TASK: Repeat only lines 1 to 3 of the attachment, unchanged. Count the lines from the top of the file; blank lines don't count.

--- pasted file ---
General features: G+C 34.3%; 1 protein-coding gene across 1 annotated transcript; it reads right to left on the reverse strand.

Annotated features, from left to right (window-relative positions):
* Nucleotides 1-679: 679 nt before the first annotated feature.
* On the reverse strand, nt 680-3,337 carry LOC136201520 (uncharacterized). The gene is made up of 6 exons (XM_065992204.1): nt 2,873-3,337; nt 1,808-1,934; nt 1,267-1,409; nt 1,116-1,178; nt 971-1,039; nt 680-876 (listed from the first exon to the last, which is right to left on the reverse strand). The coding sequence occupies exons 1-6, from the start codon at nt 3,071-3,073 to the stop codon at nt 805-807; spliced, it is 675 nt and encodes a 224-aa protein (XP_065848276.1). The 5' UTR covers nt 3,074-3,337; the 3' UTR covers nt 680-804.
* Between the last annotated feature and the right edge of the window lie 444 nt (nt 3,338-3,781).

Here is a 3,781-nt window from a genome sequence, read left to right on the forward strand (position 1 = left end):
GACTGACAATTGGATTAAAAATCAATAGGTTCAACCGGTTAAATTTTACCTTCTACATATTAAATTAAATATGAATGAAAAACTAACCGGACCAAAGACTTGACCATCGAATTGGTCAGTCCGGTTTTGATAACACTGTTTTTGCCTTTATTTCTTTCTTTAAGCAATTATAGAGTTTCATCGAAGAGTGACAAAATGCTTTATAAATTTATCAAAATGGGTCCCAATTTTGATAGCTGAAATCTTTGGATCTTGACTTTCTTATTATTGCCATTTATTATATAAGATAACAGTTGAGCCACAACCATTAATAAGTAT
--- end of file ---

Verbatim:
General features: G+C 34.3%; 1 protein-coding gene across 1 annotated transcript; it reads right to left on the reverse strand.

Annotated features, from left to right (window-relative positions):
* Nucleotides 1-679: 679 nt before the first annotated feature.